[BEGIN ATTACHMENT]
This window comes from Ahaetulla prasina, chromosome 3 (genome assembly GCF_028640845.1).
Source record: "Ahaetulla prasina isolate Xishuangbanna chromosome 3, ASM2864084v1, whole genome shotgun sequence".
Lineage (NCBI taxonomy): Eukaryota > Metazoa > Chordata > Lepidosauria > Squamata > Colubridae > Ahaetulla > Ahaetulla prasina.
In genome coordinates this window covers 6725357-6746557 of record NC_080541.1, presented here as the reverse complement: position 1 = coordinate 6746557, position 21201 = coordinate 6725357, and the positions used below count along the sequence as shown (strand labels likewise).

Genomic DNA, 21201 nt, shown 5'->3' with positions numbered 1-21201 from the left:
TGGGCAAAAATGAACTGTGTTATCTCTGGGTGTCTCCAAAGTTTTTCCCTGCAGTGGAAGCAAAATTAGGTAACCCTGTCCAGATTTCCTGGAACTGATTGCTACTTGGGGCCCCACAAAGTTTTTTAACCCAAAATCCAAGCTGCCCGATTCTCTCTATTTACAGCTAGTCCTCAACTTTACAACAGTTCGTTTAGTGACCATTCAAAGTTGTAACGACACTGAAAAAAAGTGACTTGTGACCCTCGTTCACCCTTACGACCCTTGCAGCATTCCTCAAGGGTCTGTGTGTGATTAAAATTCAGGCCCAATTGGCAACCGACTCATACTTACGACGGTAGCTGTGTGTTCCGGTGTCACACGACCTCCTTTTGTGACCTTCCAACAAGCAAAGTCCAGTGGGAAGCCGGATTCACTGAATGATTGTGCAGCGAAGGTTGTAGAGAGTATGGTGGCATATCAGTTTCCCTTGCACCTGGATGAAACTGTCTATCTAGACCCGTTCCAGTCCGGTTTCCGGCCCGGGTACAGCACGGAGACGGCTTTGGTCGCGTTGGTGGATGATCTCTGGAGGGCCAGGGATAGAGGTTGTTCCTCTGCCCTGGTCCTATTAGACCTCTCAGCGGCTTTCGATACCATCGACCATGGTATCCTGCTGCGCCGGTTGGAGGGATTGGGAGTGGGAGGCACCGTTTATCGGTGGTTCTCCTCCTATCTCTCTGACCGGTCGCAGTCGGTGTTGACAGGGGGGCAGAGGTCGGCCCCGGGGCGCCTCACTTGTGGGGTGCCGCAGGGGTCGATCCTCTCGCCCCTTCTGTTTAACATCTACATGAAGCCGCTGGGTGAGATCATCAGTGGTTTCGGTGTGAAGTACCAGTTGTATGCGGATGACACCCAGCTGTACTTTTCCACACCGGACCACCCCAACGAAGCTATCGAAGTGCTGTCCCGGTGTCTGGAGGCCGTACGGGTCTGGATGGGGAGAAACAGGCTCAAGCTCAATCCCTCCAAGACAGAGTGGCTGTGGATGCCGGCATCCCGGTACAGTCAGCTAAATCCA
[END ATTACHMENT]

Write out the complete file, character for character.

This window comes from Ahaetulla prasina, chromosome 3 (genome assembly GCF_028640845.1).
Source record: "Ahaetulla prasina isolate Xishuangbanna chromosome 3, ASM2864084v1, whole genome shotgun sequence".
Lineage (NCBI taxonomy): Eukaryota > Metazoa > Chordata > Lepidosauria > Squamata > Colubridae > Ahaetulla > Ahaetulla prasina.
In genome coordinates this window covers 6725357-6746557 of record NC_080541.1, presented here as the reverse complement: position 1 = coordinate 6746557, position 21201 = coordinate 6725357, and the positions used below count along the sequence as shown (strand labels likewise).

Genomic DNA, 21201 nt, shown 5'->3' with positions numbered 1-21201 from the left:
TGGGCAAAAATGAACTGTGTTATCTCTGGGTGTCTCCAAAGTTTTTCCCTGCAGTGGAAGCAAAATTAGGTAACCCTGTCCAGATTTCCTGGAACTGATTGCTACTTGGGGCCCCACAAAGTTTTTTAACCCAAAATCCAAGCTGCCCGATTCTCTCTATTTACAGCTAGTCCTCAACTTTACAACAGTTCGTTTAGTGACCATTCAAAGTTGTAACGACACTGAAAAAAAGTGACTTGTGACCCTCGTTCACCCTTACGACCCTTGCAGCATTCCTCAAGGGTCTGTGTGTGATTAAAATTCAGGCCCAATTGGCAACCGACTCATACTTACGACGGTAGCTGTGTGTTCCGGTGTCACACGACCTCCTTTTGTGACCTTCCAACAAGCAAAGTCCAGTGGGAAGCCGGATTCACTGAATGATTGTGCAGCGAAGGTTGTAGAGAGTATGGTGGCATATCAGTTTCCCTTGCACCTGGATGAAACTGTCTATCTAGACCCGTTCCAGTCCGGTTTCCGGCCCGGGTACAGCACGGAGACGGCTTTGGTCGCGTTGGTGGATGATCTCTGGAGGGCCAGGGATAGAGGTTGTTCCTCTGCCCTGGTCCTATTAGACCTCTCAGCGGCTTTCGATACCATCGACCATGGTATCCTGCTGCGCCGGTTGGAGGGATTGGGAGTGGGAGGCACCGTTTATCGGTGGTTCTCCTCCTATCTCTCTGACCGGTCGCAGTCGGTGTTGACAGGGGGGCAGAGGTCGGCCCCGGGGCGCCTCACTTGTGGGGTGCCGCAGGGGTCGATCCTCTCGCCCCTTCTGTTTAACATCTACATGAAGCCGCTGGGTGAGATCATCAGTGGTTTCGGTGTGAAGTACCAGTTGTATGCGGATGACACCCAGCTGTACTTTTCCACACCGGACCACCCCAACGAAGCTATCGAAGTGCTGTCCCGGTGTCTGGAGGCCGTACGGGTCTGGATGGGGAGAAACAGGCTCAAGCTCAATCCCTCCAAGACAGAGTGGCTGTGGATGCCGGCATCCCGGTACAGTCAGCTAAATCCA